Fact No. 7: MapReduce provides control for analytics, not analytics per se
MapReduce handles the complexities of network communication, parallel programming, and fault tolerance for a wide variety of hand-coded logic and other applications - not just analytics.
Fact No. 8: Hadoop is about data diversity, not just data volume
Theoretically, HDFS can manage the storage and access of any data type as long as you can put the data in a file and copy that file into HDFS. As outrageously simplistic as that sounds, it's largely true, and it's exactly what brings many users to Apache HDFS and related Hadoop products. After all, many types of big data that require analysis are inherently file based, such as Web logs, XML files, and personal productivity documents.
Fact No. 9: Hadoop complements a DW; it's rarely a replacement
Most organizations have designed their DWs for structured, relational data, which makes it difficult to wring BI value from unstructured and semistructured data. Hadoop promises to complement DWs by handling the multistructured data types most DWs simply weren't designed for.
Furthermore, Hadoop can enable certain pieces of a modern DW architecture, such as massive data staging areas, archives for detailed source data, and analytic sandboxes. Some early adopters offload as many workloads as they can to HDFS and other Hadoop technologies because they are less expensive than the average DW platform. The result is that DW resources are freed for the workloads with which they excel.
Fact No. 10: Hadoop enables many types of analytics, not just Web analytics
Hadoop gets a lot of press about how Internet companies use it for analyzing Web logs and other Web data, but other use cases exist. For example, consider the big data coming from sensory devices, such as robotics in manufacturing, RFID in retail, or grid monitoring in utilities. Older analytic applications that need large data samples - such as customer base segmentation, fraud detection, and risk analysis - can benefit from the additional big data managed by Hadoop. Likewise, Hadoop's additional data can expand 360-degree views to create a more complete and granular view of customers, financials, partners, and other business entities.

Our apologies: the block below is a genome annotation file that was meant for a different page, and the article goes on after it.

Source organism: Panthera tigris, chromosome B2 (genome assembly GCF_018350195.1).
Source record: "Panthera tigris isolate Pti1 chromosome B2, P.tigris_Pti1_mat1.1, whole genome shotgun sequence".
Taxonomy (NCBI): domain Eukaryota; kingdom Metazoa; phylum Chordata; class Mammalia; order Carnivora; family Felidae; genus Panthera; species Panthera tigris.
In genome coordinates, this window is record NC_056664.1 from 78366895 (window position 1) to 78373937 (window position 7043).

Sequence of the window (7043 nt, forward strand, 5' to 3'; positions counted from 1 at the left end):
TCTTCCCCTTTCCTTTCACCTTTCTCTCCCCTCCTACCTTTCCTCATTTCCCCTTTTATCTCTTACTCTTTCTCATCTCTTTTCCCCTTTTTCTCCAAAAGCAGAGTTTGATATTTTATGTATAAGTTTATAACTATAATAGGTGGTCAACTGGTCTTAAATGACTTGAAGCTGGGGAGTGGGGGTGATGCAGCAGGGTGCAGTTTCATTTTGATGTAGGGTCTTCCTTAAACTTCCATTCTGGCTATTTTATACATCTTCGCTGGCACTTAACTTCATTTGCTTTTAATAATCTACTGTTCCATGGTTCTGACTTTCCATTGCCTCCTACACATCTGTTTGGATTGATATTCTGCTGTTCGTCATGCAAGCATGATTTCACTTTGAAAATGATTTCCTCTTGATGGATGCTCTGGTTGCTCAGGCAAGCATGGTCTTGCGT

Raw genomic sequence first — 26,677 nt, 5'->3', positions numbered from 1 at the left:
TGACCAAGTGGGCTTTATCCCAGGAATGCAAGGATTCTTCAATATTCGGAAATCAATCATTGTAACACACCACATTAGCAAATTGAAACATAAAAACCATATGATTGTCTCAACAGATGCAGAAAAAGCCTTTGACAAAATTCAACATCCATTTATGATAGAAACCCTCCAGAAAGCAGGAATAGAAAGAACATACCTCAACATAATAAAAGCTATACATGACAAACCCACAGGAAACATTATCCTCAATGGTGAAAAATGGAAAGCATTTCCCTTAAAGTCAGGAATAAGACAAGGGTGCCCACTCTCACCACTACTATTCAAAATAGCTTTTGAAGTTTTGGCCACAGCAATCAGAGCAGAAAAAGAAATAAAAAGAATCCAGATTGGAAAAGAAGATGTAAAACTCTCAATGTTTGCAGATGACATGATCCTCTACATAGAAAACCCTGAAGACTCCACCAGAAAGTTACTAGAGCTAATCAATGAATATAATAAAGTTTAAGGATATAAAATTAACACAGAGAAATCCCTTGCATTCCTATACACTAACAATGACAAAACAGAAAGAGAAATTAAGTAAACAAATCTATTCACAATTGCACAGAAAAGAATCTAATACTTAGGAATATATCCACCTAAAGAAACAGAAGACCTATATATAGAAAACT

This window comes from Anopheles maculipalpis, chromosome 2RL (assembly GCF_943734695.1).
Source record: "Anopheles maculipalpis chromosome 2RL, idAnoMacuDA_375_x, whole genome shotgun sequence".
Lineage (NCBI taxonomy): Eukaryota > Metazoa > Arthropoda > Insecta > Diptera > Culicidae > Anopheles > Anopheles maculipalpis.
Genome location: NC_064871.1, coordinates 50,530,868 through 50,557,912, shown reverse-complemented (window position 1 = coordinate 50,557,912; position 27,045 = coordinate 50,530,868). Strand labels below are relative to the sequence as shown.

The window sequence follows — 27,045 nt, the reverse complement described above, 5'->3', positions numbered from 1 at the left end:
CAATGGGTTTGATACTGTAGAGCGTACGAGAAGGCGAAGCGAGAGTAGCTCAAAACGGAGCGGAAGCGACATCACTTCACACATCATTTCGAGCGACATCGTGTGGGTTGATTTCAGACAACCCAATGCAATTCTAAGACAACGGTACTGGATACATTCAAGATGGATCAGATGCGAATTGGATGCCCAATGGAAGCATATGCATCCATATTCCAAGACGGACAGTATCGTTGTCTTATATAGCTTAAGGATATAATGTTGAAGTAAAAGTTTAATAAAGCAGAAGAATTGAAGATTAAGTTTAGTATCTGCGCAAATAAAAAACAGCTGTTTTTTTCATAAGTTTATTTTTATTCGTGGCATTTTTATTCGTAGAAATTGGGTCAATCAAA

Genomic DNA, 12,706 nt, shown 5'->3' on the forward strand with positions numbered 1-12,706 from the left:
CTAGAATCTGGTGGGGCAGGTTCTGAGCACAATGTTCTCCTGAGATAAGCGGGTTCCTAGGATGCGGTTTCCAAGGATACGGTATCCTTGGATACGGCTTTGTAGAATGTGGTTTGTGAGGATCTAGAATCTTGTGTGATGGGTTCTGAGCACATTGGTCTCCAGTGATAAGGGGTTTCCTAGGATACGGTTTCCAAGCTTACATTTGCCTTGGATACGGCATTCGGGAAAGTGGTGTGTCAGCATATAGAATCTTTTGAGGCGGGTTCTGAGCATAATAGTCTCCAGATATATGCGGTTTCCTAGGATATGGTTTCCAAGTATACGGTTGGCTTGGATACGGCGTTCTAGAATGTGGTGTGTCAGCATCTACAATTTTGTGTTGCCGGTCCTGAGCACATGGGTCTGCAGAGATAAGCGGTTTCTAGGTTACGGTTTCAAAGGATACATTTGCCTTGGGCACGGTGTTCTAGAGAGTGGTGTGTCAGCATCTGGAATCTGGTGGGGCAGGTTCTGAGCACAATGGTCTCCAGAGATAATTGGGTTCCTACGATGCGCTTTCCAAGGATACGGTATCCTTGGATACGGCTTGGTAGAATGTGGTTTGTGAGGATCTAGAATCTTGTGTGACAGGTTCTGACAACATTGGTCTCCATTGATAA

* Excerpted from the TDWI Best Practices Report Integrating Hadoop into Business Intelligence and Data Warehousing, Q2 2013.©2013 by TDWI (The Data Warehousing InstituteTM), a division of 1105 Media Inc. Reprinted with permission. Visit tdwi.org for more information.
Bio: Philip Russom is the Research Director for Data Management at The Data Warehousing Institute (TDWI). He has been an industry analyst at Forrester Research, Giga Information Group and Hurwitz Group, specializing in BI issues.
What is SAS® doing with Hadoop?
- Out of the box, SAS can read and write data to and from Hadoop, as well as execute Map Reduce programs.
- With SAS/ACCESS® to Hadoop, you can connect SAS to Hive and Hive Server2 as well as manage and manipulate data via SAS procedures and HiveQL.
- SAS has developed specialized Hadoop (Hive, Pig, MapReduce, and HDFS) transformations to manage, load, transform, and prepare data within Hadoop.
- SAS Visual Analytics can explore data stored in Hadoop and take advantage of the distributed processing capabilities of a Hadoop Cluster for exploratory analysis.
- SAS high-performance analytic procedures can also be run on a Hadoop Cluster.